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Clown

Many visitors have already had the opportunity to see for themselves that the monumental painting Le Cirque from Musée d’Orsay is one of the highlights of the Georges Seurat exhibition. For their part, Musée d’Orsay are equally delighted with the painting that went to Paris in exchange for Le Cirque: Le clown musical from 1868 by Auguste Renoir.

The painting dates from Renoir’s novice years, when he made several large portraits of almost canvas-filling, individual figures. All the attention in Le clown musical is focused on the clown, who is depicted life-sized and fairly detailed and precisely, while the spectators in the background remain rather sketchy. The bright red and the black of the clown’s costume stand out sharply against the ochre sand of the circus ring.

The painting was commissioned by the owner of the café of Cirque d’Hiver in Paris. He probably wanted to hang it in his café as an advertisement for the circus. But he went bankrupt and was ultimately unable to pay the honorarium, so the painting remained in Renoir’s possession.

The clown is John Price. In photographs from the eighteen sixties, he can be seen wearing the costume that Renoir must have painted, with the same number of butterflies in the exact same places. The other details of the costume are also entirely consistent, as is the ‘tâche de beauté’ on the left side of his chin. John formed a duo with his brother William. Around 1858, the pair introduced the new genre of the ‘clowns-musiciens’. They entertained the public with music, which they recited, often while balancing on shaky ladders or performing some other daredevil feat. William played flute and John violin and, according to contemporaries, in musical terms too, they were virtuosos in the genre.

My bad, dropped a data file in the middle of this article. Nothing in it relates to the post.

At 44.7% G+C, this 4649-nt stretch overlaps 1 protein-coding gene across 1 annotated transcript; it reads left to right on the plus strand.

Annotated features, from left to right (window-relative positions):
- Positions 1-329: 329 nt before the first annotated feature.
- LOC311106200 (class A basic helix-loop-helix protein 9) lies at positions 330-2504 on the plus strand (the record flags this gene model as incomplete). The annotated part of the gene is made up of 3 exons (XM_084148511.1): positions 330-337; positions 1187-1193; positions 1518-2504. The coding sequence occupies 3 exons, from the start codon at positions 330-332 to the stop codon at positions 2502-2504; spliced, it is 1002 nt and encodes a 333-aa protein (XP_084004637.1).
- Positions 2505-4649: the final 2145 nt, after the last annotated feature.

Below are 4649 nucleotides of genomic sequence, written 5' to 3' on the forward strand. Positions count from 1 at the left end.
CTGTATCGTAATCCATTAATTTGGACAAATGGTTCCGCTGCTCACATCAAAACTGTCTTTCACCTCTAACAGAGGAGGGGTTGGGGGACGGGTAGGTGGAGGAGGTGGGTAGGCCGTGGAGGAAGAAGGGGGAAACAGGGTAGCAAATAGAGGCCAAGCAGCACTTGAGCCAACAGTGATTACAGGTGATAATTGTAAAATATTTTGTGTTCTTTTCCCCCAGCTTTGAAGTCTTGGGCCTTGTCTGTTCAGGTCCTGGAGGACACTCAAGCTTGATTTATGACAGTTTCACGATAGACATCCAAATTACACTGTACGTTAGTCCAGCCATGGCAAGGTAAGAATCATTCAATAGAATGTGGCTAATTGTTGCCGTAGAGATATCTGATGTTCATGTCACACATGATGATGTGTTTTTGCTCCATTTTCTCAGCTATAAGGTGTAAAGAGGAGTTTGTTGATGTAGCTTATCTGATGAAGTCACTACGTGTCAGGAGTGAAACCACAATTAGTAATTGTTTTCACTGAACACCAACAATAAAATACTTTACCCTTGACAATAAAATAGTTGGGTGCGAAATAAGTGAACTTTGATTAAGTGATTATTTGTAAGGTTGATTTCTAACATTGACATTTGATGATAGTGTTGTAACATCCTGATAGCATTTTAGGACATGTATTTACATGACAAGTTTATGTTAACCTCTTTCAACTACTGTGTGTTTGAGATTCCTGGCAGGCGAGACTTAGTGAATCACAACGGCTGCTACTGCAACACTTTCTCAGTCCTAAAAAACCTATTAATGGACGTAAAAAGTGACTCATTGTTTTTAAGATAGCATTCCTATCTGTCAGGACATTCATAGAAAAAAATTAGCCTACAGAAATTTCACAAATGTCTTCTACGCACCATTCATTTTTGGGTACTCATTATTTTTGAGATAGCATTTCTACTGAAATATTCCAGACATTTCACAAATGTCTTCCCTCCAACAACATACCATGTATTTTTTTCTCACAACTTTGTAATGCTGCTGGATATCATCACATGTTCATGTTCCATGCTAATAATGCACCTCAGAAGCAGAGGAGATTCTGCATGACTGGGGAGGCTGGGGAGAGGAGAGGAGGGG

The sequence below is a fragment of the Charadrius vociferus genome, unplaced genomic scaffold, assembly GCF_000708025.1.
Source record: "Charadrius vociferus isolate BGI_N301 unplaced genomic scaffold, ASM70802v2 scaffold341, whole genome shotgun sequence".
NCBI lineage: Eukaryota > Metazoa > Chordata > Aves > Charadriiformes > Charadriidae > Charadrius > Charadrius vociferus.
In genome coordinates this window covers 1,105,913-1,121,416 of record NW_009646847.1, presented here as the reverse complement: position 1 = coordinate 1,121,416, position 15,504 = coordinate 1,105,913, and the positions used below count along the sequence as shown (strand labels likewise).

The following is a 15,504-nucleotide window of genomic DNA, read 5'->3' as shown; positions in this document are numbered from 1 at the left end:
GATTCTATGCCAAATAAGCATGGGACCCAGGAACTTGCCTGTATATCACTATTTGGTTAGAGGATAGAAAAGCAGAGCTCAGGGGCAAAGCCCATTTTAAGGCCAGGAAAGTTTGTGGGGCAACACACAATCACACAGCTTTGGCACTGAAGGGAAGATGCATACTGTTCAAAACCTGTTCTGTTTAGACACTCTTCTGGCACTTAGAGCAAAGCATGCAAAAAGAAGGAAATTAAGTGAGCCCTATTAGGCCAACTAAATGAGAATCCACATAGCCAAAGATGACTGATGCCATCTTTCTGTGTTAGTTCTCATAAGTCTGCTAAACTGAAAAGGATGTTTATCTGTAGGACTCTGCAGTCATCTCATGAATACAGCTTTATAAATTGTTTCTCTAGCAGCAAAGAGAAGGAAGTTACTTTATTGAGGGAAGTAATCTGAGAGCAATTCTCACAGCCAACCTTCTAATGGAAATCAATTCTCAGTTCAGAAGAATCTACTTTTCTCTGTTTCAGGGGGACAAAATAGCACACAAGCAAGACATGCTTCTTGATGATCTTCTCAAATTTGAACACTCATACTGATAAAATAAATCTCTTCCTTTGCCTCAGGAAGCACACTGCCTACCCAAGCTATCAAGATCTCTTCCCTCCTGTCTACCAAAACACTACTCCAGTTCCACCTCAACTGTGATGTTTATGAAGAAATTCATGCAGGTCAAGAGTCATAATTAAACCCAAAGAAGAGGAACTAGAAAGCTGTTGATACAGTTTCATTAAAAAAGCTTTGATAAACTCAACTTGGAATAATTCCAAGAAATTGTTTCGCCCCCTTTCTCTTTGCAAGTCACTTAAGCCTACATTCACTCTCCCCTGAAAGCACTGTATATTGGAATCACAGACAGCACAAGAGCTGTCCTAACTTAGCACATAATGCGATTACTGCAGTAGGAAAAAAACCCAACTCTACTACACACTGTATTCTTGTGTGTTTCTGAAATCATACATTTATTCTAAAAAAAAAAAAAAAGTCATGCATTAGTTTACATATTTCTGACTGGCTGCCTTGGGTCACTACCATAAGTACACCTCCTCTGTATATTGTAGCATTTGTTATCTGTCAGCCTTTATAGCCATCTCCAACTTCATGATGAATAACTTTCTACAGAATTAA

The fact that both Renoir and Seurat depicted a scene from the circus is not particularly surprising. For many artists, the free, nomadic life of circus artistes represented a fascinating world, separate from bourgeois society. Moreover, popular entertainment – variety shows, circus, singing and dancing – were themes with which innovative painters distanced themselves from the longstanding classical, historical or literary subjects of their academic colleagues. The numerous places of entertainment that set up shop in the then outskirts of the city, such as Montmartre and Montparnasse, became the new meeting places for artists, for enjoyment, but above all for inspiration and to exchange ideas; breeding-grounds for young talent.

Lisette Pelsers
July 2014

Image: billboard at Musée d'Orsay (Parijs) with Le clown musical by Auguste Renoir and a photograph of John Price, 1860 (from Henri Thétard, La Merveilleuse Histoire du Cirque, Paris 1947)